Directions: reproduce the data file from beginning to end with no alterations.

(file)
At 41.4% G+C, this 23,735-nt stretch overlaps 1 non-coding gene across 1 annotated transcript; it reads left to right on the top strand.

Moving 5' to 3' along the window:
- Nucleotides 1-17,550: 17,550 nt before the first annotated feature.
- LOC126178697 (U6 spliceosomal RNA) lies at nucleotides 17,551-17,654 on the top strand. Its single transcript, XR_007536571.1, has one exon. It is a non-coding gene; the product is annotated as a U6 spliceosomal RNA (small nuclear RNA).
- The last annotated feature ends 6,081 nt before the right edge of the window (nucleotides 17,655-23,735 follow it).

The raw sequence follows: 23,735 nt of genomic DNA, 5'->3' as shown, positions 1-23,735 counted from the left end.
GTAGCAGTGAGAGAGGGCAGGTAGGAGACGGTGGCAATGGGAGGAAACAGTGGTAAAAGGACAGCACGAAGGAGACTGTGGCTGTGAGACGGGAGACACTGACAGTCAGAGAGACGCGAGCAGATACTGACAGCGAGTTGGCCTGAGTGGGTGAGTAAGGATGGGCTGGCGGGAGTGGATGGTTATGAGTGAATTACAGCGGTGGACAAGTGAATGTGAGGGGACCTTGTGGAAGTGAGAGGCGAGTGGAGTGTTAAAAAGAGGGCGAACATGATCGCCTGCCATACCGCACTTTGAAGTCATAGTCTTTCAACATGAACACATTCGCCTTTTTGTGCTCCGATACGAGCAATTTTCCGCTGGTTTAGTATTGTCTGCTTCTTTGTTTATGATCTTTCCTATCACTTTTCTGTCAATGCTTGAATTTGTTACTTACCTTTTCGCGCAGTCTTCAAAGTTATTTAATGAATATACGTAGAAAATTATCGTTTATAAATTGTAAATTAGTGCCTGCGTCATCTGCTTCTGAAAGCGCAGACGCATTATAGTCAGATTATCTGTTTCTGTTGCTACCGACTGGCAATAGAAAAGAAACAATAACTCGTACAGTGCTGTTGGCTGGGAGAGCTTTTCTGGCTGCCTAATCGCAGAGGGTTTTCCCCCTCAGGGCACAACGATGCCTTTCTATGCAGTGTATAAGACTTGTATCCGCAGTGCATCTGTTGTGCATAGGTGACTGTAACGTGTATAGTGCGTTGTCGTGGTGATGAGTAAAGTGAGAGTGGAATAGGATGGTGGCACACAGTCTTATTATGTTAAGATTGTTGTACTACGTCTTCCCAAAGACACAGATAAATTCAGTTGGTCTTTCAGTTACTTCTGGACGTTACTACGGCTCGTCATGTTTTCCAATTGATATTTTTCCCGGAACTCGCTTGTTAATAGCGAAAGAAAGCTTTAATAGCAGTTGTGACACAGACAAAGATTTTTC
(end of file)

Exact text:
At 41.4% G+C, this 23,735-nt stretch overlaps 1 non-coding gene across 1 annotated transcript; it reads left to right on the top strand.

Moving 5' to 3' along the window:
- Nucleotides 1-17,550: 17,550 nt before the first annotated feature.
- LOC126178697 (U6 spliceosomal RNA) lies at nucleotides 17,551-17,654 on the top strand. Its single transcript, XR_007536571.1, has one exon. It is a non-coding gene; the product is annotated as a U6 spliceosomal RNA (small nuclear RNA).
- The last annotated feature ends 6,081 nt before the right edge of the window (nucleotides 17,655-23,735 follow it).

The raw sequence follows: 23,735 nt of genomic DNA, 5'->3' as shown, positions 1-23,735 counted from the left end.
GTAGCAGTGAGAGAGGGCAGGTAGGAGACGGTGGCAATGGGAGGAAACAGTGGTAAAAGGACAGCACGAAGGAGACTGTGGCTGTGAGACGGGAGACACTGACAGTCAGAGAGACGCGAGCAGATACTGACAGCGAGTTGGCCTGAGTGGGTGAGTAAGGATGGGCTGGCGGGAGTGGATGGTTATGAGTGAATTACAGCGGTGGACAAGTGAATGTGAGGGGACCTTGTGGAAGTGAGAGGCGAGTGGAGTGTTAAAAAGAGGGCGAACATGATCGCCTGCCATACCGCACTTTGAAGTCATAGTCTTTCAACATGAACACATTCGCCTTTTTGTGCTCCGATACGAGCAATTTTCCGCTGGTTTAGTATTGTCTGCTTCTTTGTTTATGATCTTTCCTATCACTTTTCTGTCAATGCTTGAATTTGTTACTTACCTTTTCGCGCAGTCTTCAAAGTTATTTAATGAATATACGTAGAAAATTATCGTTTATAAATTGTAAATTAGTGCCTGCGTCATCTGCTTCTGAAAGCGCAGACGCATTATAGTCAGATTATCTGTTTCTGTTGCTACCGACTGGCAATAGAAAAGAAACAATAACTCGTACAGTGCTGTTGGCTGGGAGAGCTTTTCTGGCTGCCTAATCGCAGAGGGTTTTCCCCCTCAGGGCACAACGATGCCTTTCTATGCAGTGTATAAGACTTGTATCCGCAGTGCATCTGTTGTGCATAGGTGACTGTAACGTGTATAGTGCGTTGTCGTGGTGATGAGTAAAGTGAGAGTGGAATAGGATGGTGGCACACAGTCTTATTATGTTAAGATTGTTGTACTACGTCTTCCCAAAGACACAGATAAATTCAGTTGGTCTTTCAGTTACTTCTGGACGTTACTACGGCTCGTCATGTTTTCCAATTGATATTTTTCCCGGAACTCGCTTGTTAATAGCGAAAGAAAGCTTTAATAGCAGTTGTGACACAGACAAAGATTTTTC